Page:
By: Christi Hughes In January 2016, a young sea turtle named Grace was found floating cold and listless next to a dock in Awendaw, South Carolina. She was rescued by compassionate locals to the South Carolina Aquarium Sea Turtle Care Center™ for life-saving medical treatment. Grace, who was the size of a dinner plate, ultimately required exploratory surgery to remove a piece of flexible plastic about the size of a silver dollar– very likely from a single-use plastic grocery bag – from her intestinal tract. Luckily, Grace made a full recovery and was released back into the ocean in July 2016.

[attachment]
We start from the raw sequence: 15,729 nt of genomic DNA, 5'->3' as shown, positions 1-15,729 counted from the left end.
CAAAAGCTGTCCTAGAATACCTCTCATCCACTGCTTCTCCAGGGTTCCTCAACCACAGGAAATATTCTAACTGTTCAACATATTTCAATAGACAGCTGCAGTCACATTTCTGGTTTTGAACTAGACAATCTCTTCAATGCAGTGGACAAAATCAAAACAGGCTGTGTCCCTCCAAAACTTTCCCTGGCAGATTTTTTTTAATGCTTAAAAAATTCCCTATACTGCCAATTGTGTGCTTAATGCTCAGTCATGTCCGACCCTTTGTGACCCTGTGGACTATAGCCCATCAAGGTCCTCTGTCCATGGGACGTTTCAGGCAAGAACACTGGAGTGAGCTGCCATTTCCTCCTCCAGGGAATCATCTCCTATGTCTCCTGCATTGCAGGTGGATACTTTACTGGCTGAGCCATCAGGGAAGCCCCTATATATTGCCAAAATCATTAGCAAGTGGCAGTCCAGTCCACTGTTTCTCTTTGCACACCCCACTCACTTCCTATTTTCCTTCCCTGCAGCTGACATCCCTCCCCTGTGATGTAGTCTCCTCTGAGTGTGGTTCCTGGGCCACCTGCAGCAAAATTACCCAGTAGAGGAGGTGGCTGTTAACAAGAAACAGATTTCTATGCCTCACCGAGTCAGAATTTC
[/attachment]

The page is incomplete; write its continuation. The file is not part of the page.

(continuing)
While only the size of a dinner plate herself, veterinarians at the Sea Turtle Care Center at the South Carolina Aquarium removed a piece of plastic the size of a silver dollar from Grace's intestinal tract. She likely ingested a single-use plastic bag that had been improperly recycled or disposed of and found its way into the turtle's ocean habitat. Photo credit: Barbara Bergwerf In our sea turtle hospital, we treat symptoms associated with a growing global phenomenon: increasing amounts of plastic pollution in our environment. To draw attention to this problem at the local level, we need hard data showing the connection between what we are seeing in our patients and the current status of their physical environment. So in partnership with the Mount Desert Island Biological Laboratory, we developed the Litter-Free Digital Journal, a digital community of citizen scientists working together to document, map, and remove trash in our environment. This resource builds off of Anecdata, an online citizen science community the MDIBL developed to crowdsource meaningful, actionable environmental data. Citizen science is helping us transition from triage to proactively mitigating environmental risk factors, from treating just a fraction of the sea turtles harmed by plastic pollution to implementing solutions that improve the health and safety of our shared physical environment. Our top priority with Litter-free Digital Journal is to provide data to support local communities in driving meaningful behavior change. Just five months after publicly launching Litter-free Digital Journal, the Folly Beach City Council used data from this project during discussions regarding proposed beach litter ordinances. Shortly thereafter, Folly Beach became the first municipality in South Carolina to ban the distribution of single-use plastic bags and Styrofoam coolers within city limits, and to protect their beaches by prohibiting single-use plastic bags, Styrofoam food containers, and balloons on the beach. This is a win for local citizens, for local businesses dependent on tourism dollars, and for loggerhead sea turtles that nest on these beaches. To promote collective action across the state and prevent trash in South Carolina’s mountainous interior from flowing downstream through watersheds into our ocean, cultivate mutually beneficial partnerships with existing organizations doing great things like Surfrider, Charleston Waterkeeper, and Wounded Nature – Working Veterans. Importantly, Litter-free Digital Journal is easily accessible on mobile devices using the South Carolina Aquarium Citizen Science app, and we welcome all like-minded individuals to join us in conserving our shared environment. Excitingly, Litter-Free Digital Journal is also becoming a useful tool for educators seeking innovative ways to integrate a STEAM-based approach into their curriculum. With funding from the Schutte STEM Enrichment Program, local high schools Ashley Hall and James Island Charter are incorporating this hands-on data collection into a comprehensive, semester-long project. Teams of students create scientific posters showing connections between litter data and sea turtle stranding data and formally present their findings to a public audience at the Aquarium’s student science symposium. By using the South Carolina Aquarium Citizen Science app to record, remove, and analyze litter from local habitats during the project, students gain tangible insights on local litter problems and the devastating impact a single littered straw or plastic bag can have on wildlife, and are integrated into a solutions-oriented community. Citizen science is an ideal vehicle to foster critical thinking skills in younger students as well, empowering them to leverage scientific information to creatively solve community problems. Cindy Renkas, an accomplished teacher at Mason Preparatory School in Charleston, began sharing the Litter-free Digital Journal with her 6^th grade students this September.